Professor: Andras P. Hamori Seminar S01 1:30-4:20 Th
REL 243/JDS 243: Purity and Sacrifice in Ancient Israel
The course will examine two interrelated topics in the study of ancient Israelite religion--purity and sacrifice--from a wide range of perspectives, including text-historical, archeological, anthropological, and cognitive. The course will try to answer such questions as: Is impurity evil? Are there universal patterns in ritual? And do rituals have meaning? Our primary sources will be the Hebrew Bible, the Qumran Scrolls, and early rabbinic literature. The value of comparative research in these fields will be demonstrated through the examination of texts on purity and sacrifice from the ancient Near East and from India.
Professor: Naphtali S. Meshel Class C 01: 11:00 - 12:20 MW
REL 246/JDS 246: Ancient Judaism from Alexander to the Rise of Islam
This course offers an introduction to the development of ancient Judaism during the eventful millennium plus from the establishment of the Torah as the constitution of the Jewish people in the fifth century BCE--an event that some have seen as marking the transition from biblical religion to Judaism--to the completion of the other great canonical Jewish document, the Babylonian Talmud, in perhaps the sixth century BCE. The weekly lecture and assigned readings will provide historical context, but the focus of the course will be on primary texts that reflect the major developments in ancient Judaism, to be treated during a two-hour precept.
Professor: Martha Himmelfarb Lecture L01: 12:30 - 1:20 M, P01 1:30 - 3:20 W
REL 305/JDS 305: Ancient Magic in Theory and Practice
The course will examine a broad spectrum of artifacts crafted and written by practitioners-magicians in the Late Antique Mediterranean. Starting with Greek Magical Papyri and amulets, we shall discover the esoteric world of secret signs and language, and the magical use of plants and animals. We shall try to reconstruct and explain a number of magical rituals described in papyri and amulets, learning our abilities and limitations in understanding those for whom the magic was real
Professor: Michael Meerson Seminar S01: 1:30-4:20 T
REL 315/AAS 316/JDS 314: Athens and Jerusalem: PHilosophical, Theological, and Political Implications
This course explores the meanings and implications of claims that "Athens" and "Jerusalem" constitute the two poles of Western Civilization. Focusing on classical and pre-modern philosophical, literary, and religious texts, the first part of the course considers the history of the distinction between Athens and Jerusalem for understanding different conceptions of reason, revelation, justice, evil, and free will. The second part of the course turns to modern political appropriations of "Athens and Jerusalem" in arguments about the meanings of modernity, social justice, multiculturalism and higher education, and definitions of the "West."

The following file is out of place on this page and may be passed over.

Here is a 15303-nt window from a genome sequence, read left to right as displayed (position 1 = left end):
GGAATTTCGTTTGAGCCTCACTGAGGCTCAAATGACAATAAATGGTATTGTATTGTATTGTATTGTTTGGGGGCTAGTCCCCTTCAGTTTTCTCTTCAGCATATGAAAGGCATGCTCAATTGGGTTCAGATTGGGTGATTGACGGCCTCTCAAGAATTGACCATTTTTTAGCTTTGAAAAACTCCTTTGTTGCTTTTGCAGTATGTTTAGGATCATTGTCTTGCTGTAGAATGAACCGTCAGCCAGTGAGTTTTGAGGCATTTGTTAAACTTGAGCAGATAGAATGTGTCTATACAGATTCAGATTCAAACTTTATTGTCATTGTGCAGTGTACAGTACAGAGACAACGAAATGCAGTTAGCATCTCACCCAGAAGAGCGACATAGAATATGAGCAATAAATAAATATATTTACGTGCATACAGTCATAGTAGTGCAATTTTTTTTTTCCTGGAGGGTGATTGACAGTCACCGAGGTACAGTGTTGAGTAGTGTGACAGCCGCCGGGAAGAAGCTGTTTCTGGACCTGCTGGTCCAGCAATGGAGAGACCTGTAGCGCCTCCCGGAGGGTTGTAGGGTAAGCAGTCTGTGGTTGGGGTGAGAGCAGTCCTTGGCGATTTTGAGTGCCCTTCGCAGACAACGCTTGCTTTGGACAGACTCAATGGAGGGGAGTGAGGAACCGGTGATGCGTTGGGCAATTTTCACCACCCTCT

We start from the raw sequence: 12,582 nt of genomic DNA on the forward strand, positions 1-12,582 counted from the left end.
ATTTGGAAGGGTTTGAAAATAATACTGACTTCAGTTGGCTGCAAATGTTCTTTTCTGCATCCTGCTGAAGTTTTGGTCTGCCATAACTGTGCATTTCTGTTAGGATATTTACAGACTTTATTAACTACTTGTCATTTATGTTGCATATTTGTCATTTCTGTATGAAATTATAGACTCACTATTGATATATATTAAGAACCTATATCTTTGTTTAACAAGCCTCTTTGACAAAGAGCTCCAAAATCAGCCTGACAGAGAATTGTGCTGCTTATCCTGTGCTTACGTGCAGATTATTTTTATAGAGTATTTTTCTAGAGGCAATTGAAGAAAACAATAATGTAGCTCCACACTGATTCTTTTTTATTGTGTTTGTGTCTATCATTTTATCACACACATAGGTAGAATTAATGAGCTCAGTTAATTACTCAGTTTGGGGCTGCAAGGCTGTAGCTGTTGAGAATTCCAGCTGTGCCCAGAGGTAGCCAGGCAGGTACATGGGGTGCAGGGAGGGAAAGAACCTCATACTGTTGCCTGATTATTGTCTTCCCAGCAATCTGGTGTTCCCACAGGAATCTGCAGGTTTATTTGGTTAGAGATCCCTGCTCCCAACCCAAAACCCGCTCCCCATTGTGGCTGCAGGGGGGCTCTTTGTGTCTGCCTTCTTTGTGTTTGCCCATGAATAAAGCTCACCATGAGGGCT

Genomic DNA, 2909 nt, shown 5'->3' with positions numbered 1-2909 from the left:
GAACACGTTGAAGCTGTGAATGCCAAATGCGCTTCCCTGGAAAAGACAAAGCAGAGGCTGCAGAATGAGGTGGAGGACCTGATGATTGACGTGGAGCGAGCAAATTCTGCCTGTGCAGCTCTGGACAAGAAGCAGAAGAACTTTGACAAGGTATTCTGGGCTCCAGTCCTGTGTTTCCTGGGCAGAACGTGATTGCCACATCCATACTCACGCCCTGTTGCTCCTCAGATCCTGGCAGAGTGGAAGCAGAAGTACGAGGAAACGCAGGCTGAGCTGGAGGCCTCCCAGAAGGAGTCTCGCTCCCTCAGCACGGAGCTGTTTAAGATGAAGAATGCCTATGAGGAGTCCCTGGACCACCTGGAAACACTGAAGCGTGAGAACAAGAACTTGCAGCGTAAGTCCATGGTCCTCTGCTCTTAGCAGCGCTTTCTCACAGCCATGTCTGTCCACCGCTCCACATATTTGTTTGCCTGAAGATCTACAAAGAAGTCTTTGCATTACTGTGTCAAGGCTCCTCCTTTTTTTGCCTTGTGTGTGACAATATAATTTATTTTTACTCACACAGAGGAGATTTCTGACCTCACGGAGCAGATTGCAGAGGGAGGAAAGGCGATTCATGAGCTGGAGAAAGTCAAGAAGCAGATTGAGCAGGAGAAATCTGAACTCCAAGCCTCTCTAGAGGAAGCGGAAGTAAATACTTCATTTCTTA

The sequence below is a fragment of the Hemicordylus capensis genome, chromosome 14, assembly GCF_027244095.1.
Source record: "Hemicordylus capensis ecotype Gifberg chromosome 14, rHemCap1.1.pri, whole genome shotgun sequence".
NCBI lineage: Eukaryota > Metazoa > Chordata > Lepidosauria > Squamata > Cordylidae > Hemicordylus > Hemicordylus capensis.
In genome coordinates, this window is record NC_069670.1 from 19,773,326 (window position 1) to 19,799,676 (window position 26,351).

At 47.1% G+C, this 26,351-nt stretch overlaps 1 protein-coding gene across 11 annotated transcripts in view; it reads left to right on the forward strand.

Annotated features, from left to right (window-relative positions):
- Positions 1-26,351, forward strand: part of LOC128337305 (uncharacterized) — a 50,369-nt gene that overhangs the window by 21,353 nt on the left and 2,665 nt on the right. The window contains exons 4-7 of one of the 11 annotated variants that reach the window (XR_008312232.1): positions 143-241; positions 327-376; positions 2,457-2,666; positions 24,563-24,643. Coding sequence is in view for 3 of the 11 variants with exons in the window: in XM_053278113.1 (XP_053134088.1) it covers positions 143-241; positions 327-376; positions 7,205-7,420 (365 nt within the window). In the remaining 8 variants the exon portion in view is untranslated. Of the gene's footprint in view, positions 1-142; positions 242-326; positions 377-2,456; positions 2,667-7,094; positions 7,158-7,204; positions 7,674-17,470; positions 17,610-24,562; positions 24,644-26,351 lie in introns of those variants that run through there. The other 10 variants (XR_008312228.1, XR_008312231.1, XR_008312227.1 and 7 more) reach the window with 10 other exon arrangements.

Professor: Leora F. Batnitzky, Cornel R. West Seminar S01: 1:30-4:20 W
SLA 318/ECS 318/JDS 318: Russian Jewish Renaissance
This course will focus on Russian Jewish visual and literary culture from the end of the 19th c. through the 20th. We will examine the ways in which it represented Jewish identity; reflected changing notions of selfhood and nationhood; and refracted anti-Semitic predispositions. Most of the course will unpack the impact of the Russian revolution and the transformatoin of a traditional, pious, and provincial Jewish ecosystem into an urban-dwelling, Russian-speaking secular society
Professor: Anna W. Katsnelson Seminar S01:1:30-4:20 T
WWS 482/JDS 482: Special Topics in Public Affairs - Israeli Extremism and the Search for Peace
In 1995 Israel's prime minister, Yitzhak Rabin, was assassinated at a peace rally by a religious student. Rabin's assassination helped derail the peace process; it also exposed deep currents of political extremism in Israel. This course explores the roots of Israeli political radicalism. It examines the impact of the Arab-Jewish conflict on Israeli politics and assesses the way the '67 War impacted political alignments in Israel. The course considers how political radicalism in Israel reacted to the peace efforts of the '90s and it looks at how in the 21st century, with the rise of fundamentalism globally, political radicalism impacts Israel.
Professor: Eran Kaplan Seminar S01: 1:30-4:20 W